Vaxxas scores $20M to develop needle-free vaccines

Vaxxas' nanopatch needle-free delivery system--Courtesy of Vaxxas

If vaccines could be administered without needles, would they be available to more people? Vaxxas is one step closer to finding out. Vaxxas announced Monday that it raised $20 million in a Series B round, which will be used to advance a series of clinical programs and to develop a pipeline of new vaccine products using the company's needle-free Nanopatch platform.

"As we have advanced the development of our Nanopatch needle-free vaccination technology, we have seen tremendous opportunities to create our own proprietary pipeline of Nanopatch-based vaccine products as well as those with partners," said David Hoey, president and CEO of Vaxxas, in a release.

In preclinical studies, Nanopatch was found to confer the same protection as traditional vaccine, but at 1/100th of the dose, said Vaxxas in a release. The platform uses an ultrahigh density of projections--microneedles too small to be seen with the naked eye--that are dry-coated with vaccine. Application to the skin is painless. According to the release, it works by causing an immune response in the "abundant immunological cells immediately below the surface of the skin."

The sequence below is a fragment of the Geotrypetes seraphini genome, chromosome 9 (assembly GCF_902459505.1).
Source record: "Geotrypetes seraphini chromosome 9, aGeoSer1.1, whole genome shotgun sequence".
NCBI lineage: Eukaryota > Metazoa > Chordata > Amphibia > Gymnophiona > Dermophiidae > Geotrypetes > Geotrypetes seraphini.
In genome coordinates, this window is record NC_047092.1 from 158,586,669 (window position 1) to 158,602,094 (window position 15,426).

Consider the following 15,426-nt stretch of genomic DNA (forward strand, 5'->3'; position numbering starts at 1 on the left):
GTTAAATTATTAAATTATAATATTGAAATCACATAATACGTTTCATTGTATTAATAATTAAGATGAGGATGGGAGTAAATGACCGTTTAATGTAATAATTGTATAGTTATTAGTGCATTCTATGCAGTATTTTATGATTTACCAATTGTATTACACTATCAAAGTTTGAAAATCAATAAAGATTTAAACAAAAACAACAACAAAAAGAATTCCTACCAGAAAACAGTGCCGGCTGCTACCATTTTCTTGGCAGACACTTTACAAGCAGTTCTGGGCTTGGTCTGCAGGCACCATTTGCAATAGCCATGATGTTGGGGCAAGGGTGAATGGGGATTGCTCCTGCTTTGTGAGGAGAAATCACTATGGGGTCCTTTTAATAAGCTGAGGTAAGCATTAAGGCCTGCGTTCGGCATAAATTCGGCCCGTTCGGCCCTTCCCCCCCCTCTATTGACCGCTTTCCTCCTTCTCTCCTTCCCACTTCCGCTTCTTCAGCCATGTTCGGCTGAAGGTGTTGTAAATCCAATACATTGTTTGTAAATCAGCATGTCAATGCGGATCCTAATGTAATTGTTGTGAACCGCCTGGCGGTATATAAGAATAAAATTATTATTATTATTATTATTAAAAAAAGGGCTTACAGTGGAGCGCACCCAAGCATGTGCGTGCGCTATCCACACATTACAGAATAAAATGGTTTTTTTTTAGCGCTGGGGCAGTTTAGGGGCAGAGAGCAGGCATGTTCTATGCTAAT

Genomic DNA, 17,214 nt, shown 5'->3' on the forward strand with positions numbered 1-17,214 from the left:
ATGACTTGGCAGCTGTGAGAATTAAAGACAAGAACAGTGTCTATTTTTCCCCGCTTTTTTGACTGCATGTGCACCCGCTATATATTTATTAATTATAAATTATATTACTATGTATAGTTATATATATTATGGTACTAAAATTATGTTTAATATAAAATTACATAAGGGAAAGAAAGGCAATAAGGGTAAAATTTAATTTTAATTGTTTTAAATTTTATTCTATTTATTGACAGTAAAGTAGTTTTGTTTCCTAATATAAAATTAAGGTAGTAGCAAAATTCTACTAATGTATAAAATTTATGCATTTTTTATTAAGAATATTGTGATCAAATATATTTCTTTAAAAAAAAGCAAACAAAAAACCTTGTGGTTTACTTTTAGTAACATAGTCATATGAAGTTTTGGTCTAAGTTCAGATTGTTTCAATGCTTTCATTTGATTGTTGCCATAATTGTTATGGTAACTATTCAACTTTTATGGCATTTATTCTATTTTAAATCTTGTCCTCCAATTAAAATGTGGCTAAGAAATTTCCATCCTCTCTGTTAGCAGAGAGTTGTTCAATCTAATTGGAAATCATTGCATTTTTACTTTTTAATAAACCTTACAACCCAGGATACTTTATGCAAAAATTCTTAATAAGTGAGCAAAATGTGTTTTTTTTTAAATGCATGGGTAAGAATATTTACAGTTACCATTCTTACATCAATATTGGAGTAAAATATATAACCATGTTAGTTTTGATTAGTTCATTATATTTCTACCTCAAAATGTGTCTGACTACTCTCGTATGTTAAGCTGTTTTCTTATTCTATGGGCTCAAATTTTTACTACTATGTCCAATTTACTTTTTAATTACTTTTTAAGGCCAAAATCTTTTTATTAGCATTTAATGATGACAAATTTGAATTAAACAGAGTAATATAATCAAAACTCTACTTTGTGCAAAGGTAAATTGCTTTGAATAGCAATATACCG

Cambridge, MA-based Vaxxas highlighted influenza, polio, bacterial infections and cancer as areas in which it plans to apply its technology. The Nanopatch was pioneered by Mark Kendall's research group at the Australian Institute of Bioengineering & Nanotechnology at the University of Queensland in Brisbane.

Vaccines delivered using Nanopatch have a large market potential, and could challenge their needle-and-syringe counterparts. Nanopatch doses should be much smaller, and the dry vaccines will not need refrigeration during storage and transportation.

In 2012, Vaxxas teamed up with Merck ($MRK) to develop the Nanopatch platform, allowing Merck to evaluate, develop and commercialize Nanopatch with an undisclosed vaccine.

- here's the release
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